TOC: Slavery & Abolition 34:1

The latest issue of Slavery & Abolition includes the following articles: Scrambling for Slaves: Captive Sales in Colonial South Carolina Sean Kelley Pages: 1-21 The Penalty of a Tyrant’s Law: Landscapes of Incarceration during the Second Slavery Kelly Birch & Thomas C. Buchanan Pages: 22-38 The British Honduras Colony: Black Emigrationist Support for Colonization in the Lincoln Presidency Phillip W. Magness Pages: 39-60 The Presence … Continue reading TOC: Slavery & Abolition 34:1

ARTICLE/CONF: Cleall Reviews 2012 Legacies of British Slave-Ownership Conference at University College of London

Esmé R. Cleall. “Emancipation, Slave-Ownership and the Remaking of The British Imperial World, University College London, 29–31 March 2012.” History Workshop Journal 75, no. 1 (April 1, 2013): 307–310. Excerpt: This conference came out of the ESRC-funded Legacies of British Slave-Ownership Project (LBS) at University College London. Since April 2009 the LBS group has been investigating the legacies of British slavery, and in particular, the afterlife … Continue reading ARTICLE/CONF: Cleall Reviews 2012 Legacies of British Slave-Ownership Conference at University College of London

BOOK: Clark on Free Women of Color in the Revolutionary Atlantic

Emily Clark. The Strange History of the American Quadroon: Free Women of Color in the Revolutionary Atlantic World. Chapel Hill: University of North Carolina Press, 2013. via University of North Carolina Press: Exotic, seductive, and doomed: the antebellum mixed-race free woman of color has long operated as a metaphor for New Orleans. Commonly known as a “quadroon,” she and the city she represents rest irretrievably … Continue reading BOOK: Clark on Free Women of Color in the Revolutionary Atlantic

20 Years of the Black Atlantic at Africa in Words

Africa in Words is running a series of posts on Paul Gilroy’s The Black Atlantic: Modernity and Double Consciousness, in celebration of the 20th anniversary of its release.  Click here to read the second post of the series and here to read the third. Nara Improta begins with a review of the famous work: “This year, Gilroy’s Black Atlantic completed twenty years of its publication. This book … Continue reading 20 Years of the Black Atlantic at Africa in Words

BOOK: Jones on The Métis of Senegal

Hilary Jones. The Métis of Senegal: Urban Life and Politics in French West Africa. Indiana University Press, 2013. via Indiana University Press: The Métis of Senegal is a history of politics and society among an influential group of mixed-race people who settled in coastal Africa under French colonialism. Hilary Jones describes how the métis carved out a niche as middleman traders for European merchants. As … Continue reading BOOK: Jones on The Métis of Senegal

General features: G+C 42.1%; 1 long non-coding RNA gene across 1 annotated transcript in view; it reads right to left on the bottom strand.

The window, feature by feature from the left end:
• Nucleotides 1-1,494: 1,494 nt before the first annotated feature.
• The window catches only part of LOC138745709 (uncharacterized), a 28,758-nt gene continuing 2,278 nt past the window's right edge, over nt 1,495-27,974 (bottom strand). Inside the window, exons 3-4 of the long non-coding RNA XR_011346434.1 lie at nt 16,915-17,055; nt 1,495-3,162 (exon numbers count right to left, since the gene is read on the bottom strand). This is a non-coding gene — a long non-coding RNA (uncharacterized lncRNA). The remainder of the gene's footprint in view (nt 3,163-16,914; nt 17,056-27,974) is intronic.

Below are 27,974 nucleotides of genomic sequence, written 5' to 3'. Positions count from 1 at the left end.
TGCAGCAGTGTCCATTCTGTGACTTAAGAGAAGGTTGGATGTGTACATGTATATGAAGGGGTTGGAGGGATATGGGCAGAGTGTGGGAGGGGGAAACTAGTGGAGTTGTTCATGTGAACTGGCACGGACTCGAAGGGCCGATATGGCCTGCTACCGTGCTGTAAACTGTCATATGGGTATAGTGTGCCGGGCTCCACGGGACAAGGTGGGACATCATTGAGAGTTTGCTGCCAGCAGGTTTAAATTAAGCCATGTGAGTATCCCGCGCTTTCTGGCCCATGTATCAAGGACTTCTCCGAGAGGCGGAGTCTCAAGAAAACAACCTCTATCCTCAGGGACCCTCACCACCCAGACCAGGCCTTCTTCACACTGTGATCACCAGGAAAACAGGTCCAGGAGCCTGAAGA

BOOK: Carretta on Phillis Wheatley

Vincent Carretta. Phillis Wheatley: Biography of a Genius in Bondage. Athens: University of Georgia Press, 2011. via University of Georgia Press: “With Poems on Various Subjects, Religious and Moral (1773), Phillis Wheatley (1753?–1784) became the first English-speaking person of African descent to publish a book and only the second woman—of any race or background— to do so in America. Written in Boston while she was … Continue reading BOOK: Carretta on Phillis Wheatley

ARTICLE: Sanborn on Plagiarism in Clotel

Geoffrey Sanborn. “‘People Will Pay to Hear the Drama’: Plagiarism in Clotel.” African American Review 45, no. 1 (2012): 65–82. Excerpt: It is no secret that William Wells Brown did not write everything that appears under his name in Clotel; or, the President’s Daughter, the first published novel by an African American. Since 1969, when William Edward Farrison published an edition of Clotel with extensive … Continue reading ARTICLE: Sanborn on Plagiarism in Clotel

ARTICLE: Hayes on Peter and King, Benjamin Franklin’s Slaves

Kevin J. Hayes. “New Light on Peter and King, the Two Slaves Benjamin Franklin Brought to England.” Notes and Queries (March 27, 2013).  Excerpt: “WHEN Benjamin Franklin went to London on behalf of the Pennsylvania assembly in 1757, his son William accompanied him. In addition, they brought along two slaves. Peter served as personal servant to Benjamin Franklin, and William brought King to serve him in … Continue reading ARTICLE: Hayes on Peter and King, Benjamin Franklin’s Slaves